In a previous post, I talked about the need for loyalty program interactions to be both useful and easy. In other words, loyalty programs need to provide some utility or help someone accomplish a task (whether that’s saving money, getting a free TV, or getting exclusive access to an event). And the process of doing so shouldn’t require a lot of effort or brainpower on the part of the customer.
The only way to ensure your loyalty program meets these objectives is to explicitly design it that way. The following steps are a great way to get started:
1. Create an equitable value proposition. To be useful in the eyes of customers, loyalty program earning schemes must be calibrated with appropriate rewards. A new tool from Strategyzer called the value proposition canvas can help marketers identify customers’ pains, gains, and jobs (a.k.a. “tasks”) — and then define how their loyalty program will create value and be something that customers actually want.
2. Map out the key journeys. There are several common scenarios (or “journeys”) that customers go through as they interact with your loyalty program, such as signing up for the program, checking on their earnings status, and redeeming rewards. Each of these journeys likely requires multiple steps and multiple touchpoints — like a direct mail piece, your program website, an in-store conversation, or an online chat. Mapping out that series of steps, touchpoints, and related customer reactions will help you understand what customers really experience and what aspects of the existing journey need to be changed.
3. Conduct customer research. Your initial value proposition maps and journey maps will likely be full of assumptions — not cold hard facts. And while that’s a natural (and, in fact, an essential) starting point, unchecked assumptions can be downright dangerous. So once you’ve complete steps 1 and 2 above, go out and talk with your customers, face-to-face and one-on-one. Ask them to tell you stories about their recent interactions with your loyalty program and with those of other companies. Then use this information to create more complete and accurate value propositions and journey maps.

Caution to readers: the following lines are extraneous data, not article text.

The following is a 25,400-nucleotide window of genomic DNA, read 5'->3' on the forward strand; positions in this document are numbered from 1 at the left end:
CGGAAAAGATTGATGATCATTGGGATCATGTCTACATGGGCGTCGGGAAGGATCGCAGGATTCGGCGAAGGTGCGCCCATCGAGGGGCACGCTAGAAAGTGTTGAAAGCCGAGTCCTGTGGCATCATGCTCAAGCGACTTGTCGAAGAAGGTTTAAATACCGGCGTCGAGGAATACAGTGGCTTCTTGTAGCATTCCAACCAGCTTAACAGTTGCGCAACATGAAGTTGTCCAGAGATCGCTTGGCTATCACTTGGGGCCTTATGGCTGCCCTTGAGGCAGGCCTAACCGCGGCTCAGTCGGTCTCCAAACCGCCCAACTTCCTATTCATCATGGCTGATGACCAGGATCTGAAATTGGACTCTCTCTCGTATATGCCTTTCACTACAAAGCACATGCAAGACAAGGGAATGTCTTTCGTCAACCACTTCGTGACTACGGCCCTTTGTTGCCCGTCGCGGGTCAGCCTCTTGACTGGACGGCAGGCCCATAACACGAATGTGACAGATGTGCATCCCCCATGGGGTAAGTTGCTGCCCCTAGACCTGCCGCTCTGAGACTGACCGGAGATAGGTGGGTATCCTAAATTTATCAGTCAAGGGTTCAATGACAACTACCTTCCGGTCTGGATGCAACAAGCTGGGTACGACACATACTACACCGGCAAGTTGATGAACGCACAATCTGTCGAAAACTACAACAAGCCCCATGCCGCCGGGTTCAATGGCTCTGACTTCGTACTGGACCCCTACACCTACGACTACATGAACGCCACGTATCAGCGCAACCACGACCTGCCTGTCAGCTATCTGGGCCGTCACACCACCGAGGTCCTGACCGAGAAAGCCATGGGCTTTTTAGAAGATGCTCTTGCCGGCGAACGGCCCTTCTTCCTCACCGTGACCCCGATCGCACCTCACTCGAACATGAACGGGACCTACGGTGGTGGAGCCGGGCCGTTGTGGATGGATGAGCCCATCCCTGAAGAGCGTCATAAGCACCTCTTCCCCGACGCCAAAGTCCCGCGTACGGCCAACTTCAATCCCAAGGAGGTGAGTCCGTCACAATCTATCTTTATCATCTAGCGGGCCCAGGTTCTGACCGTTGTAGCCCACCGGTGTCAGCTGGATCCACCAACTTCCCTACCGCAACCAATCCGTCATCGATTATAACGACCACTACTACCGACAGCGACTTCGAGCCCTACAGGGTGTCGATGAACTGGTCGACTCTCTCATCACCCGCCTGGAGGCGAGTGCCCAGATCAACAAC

4. Co-create with your customers. Don’t feel like you need to keep your interview subjects at arm’s length. Show them your value proposition canvas and your journey maps, and have them add, delete, and change the information on these documents on the fly. Show customers the sketches of your new website, and have them sketch out a new site flow or webpage wireframe with you. Encourage them to show you what they really want and need — regardless of whether it’s feasible for you to implement today. Those crazy ideas may lead you to more realistic solutions that hadn’t yet been considered.
5. Test, refine, repeat. Good experience designers know that they’re not going to get every last detail right the first time, so they build in time for multiple iterations of testing and refinement. For example, last month Kohl’s took its Yes2You Rewards™ program nationwide. In a press release about the launch, Kohl’s chief customer officer said, “We are confident in the potential of Yes2You Rewards as we have been testing variations of the program for two years and have enrolled more than 10 million members in the pilot phase alone.” Surely, Kohl’s made countless rounds of program tweaks and improvements over this time period.
There’s no magic formula for creating a great loyalty program experience. But these customer-centered steps will help you design a program that delivers what your customers want and creates long-term customer engagement.